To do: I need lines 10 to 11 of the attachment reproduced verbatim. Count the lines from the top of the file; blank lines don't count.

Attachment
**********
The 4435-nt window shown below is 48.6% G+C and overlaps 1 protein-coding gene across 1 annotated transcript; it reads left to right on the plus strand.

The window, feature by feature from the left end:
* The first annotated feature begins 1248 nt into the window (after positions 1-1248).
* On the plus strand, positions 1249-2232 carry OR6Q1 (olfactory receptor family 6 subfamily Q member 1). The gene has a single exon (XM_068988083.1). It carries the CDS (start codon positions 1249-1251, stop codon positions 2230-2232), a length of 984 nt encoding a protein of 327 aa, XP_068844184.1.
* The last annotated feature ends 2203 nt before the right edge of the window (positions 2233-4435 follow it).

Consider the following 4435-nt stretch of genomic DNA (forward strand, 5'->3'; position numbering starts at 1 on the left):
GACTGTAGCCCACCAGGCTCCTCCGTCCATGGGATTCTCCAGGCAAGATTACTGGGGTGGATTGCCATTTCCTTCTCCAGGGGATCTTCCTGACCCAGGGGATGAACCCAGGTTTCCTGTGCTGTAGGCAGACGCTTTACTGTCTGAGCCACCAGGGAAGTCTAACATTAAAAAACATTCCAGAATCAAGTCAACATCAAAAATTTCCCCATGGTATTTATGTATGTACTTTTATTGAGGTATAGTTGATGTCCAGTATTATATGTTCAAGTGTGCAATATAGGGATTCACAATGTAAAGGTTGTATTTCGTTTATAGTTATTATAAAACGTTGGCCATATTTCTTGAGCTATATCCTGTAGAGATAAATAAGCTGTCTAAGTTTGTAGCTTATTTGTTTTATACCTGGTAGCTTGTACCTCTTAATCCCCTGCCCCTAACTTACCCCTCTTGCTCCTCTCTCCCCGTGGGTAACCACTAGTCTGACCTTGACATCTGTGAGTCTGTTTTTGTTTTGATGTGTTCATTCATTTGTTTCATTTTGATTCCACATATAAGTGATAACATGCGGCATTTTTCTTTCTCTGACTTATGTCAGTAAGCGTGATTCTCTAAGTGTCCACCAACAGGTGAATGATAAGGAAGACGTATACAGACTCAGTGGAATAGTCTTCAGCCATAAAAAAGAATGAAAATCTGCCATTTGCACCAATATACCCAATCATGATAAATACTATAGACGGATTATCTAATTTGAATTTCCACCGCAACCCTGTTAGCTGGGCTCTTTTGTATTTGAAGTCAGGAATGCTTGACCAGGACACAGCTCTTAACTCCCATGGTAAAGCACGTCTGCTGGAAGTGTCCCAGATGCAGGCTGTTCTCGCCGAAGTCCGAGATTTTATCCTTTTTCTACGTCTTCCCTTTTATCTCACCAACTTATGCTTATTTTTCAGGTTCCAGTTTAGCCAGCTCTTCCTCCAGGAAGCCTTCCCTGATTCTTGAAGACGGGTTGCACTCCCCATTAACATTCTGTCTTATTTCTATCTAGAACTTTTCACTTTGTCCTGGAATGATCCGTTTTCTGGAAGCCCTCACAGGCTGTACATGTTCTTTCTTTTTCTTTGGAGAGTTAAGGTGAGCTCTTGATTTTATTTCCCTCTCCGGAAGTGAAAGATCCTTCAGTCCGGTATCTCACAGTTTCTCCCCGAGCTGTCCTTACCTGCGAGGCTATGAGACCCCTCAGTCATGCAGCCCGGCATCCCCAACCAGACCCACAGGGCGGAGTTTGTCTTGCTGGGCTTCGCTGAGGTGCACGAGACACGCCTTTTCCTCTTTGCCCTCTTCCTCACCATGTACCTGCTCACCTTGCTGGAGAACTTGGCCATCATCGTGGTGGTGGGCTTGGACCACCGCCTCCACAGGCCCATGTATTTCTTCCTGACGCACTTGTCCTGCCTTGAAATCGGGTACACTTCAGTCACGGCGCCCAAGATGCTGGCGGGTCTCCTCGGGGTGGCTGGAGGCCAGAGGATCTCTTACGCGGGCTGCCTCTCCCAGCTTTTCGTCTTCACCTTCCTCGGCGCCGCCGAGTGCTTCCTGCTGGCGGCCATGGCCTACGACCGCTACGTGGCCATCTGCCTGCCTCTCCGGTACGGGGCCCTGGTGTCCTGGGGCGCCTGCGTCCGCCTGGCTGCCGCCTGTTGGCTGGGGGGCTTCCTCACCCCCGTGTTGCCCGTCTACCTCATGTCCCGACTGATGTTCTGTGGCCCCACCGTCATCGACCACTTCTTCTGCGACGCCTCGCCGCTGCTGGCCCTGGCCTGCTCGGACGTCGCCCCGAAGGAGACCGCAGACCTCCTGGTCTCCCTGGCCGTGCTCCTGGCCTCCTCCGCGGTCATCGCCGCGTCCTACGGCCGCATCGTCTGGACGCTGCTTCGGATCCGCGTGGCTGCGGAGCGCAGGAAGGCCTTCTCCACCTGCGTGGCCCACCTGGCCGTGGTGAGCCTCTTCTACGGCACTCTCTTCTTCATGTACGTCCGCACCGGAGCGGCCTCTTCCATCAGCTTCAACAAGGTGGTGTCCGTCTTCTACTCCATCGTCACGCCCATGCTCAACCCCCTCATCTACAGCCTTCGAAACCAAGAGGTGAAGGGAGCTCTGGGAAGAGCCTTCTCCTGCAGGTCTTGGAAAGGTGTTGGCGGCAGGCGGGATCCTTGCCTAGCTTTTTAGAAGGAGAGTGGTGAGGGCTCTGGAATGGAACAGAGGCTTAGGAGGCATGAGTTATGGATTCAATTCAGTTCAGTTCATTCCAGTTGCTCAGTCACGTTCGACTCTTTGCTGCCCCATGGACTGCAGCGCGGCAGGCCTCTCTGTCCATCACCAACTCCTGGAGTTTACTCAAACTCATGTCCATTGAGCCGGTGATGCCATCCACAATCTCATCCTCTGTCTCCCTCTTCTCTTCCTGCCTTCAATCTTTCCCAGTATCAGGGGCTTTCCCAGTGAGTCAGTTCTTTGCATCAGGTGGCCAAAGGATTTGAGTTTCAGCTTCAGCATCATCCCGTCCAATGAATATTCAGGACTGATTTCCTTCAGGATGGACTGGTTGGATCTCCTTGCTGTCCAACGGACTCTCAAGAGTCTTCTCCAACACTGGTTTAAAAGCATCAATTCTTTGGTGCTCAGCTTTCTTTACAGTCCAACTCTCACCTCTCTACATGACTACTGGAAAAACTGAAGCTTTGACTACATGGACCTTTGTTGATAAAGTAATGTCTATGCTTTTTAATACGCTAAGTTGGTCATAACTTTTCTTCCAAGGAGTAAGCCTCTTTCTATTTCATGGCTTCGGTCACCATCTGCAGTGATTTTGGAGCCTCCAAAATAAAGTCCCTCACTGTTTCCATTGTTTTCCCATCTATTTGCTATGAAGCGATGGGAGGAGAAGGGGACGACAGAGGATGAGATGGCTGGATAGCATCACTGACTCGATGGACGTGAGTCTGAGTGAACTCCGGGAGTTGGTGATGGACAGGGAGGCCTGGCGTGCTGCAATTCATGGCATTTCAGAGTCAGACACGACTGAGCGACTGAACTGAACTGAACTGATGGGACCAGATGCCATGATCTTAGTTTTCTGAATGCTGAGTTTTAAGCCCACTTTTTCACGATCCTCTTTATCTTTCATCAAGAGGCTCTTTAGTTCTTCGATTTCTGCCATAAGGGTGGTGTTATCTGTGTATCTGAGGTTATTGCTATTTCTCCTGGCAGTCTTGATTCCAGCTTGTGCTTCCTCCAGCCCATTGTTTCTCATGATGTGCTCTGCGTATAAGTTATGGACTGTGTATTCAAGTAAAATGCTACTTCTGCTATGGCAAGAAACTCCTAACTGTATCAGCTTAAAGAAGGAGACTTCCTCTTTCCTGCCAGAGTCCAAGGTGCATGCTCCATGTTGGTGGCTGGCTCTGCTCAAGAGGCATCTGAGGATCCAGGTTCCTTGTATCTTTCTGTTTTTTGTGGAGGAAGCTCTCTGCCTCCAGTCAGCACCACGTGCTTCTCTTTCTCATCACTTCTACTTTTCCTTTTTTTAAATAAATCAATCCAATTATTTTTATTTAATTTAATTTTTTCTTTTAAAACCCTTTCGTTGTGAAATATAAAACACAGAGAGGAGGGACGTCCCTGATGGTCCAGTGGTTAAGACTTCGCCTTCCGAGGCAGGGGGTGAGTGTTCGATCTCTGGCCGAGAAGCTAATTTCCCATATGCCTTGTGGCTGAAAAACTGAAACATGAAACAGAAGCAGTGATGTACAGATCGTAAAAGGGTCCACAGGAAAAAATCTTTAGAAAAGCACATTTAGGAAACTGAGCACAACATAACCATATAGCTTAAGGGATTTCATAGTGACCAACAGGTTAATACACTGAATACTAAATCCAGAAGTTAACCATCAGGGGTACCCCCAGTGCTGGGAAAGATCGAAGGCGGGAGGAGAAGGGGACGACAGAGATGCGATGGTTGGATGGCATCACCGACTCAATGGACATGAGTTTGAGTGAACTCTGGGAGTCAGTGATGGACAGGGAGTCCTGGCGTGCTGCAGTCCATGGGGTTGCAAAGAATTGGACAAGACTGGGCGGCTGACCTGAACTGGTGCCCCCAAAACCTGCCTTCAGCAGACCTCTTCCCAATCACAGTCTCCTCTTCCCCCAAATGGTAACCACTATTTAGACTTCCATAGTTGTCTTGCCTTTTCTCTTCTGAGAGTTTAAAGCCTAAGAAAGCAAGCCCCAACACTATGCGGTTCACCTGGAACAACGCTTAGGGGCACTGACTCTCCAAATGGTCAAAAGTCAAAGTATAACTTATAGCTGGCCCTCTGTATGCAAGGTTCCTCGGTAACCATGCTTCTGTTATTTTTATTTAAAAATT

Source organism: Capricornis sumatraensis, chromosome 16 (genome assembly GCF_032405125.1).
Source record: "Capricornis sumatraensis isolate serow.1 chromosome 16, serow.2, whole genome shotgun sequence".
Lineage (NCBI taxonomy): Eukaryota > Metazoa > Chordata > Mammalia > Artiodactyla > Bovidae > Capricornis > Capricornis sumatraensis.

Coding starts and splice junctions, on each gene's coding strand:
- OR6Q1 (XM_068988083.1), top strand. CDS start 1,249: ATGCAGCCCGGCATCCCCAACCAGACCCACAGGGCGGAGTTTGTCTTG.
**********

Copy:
Lineage (NCBI taxonomy): Eukaryota > Metazoa > Chordata > Mammalia > Artiodactyla > Bovidae > Capricornis > Capricornis sumatraensis.

Coding starts and splice junctions, on each gene's coding strand: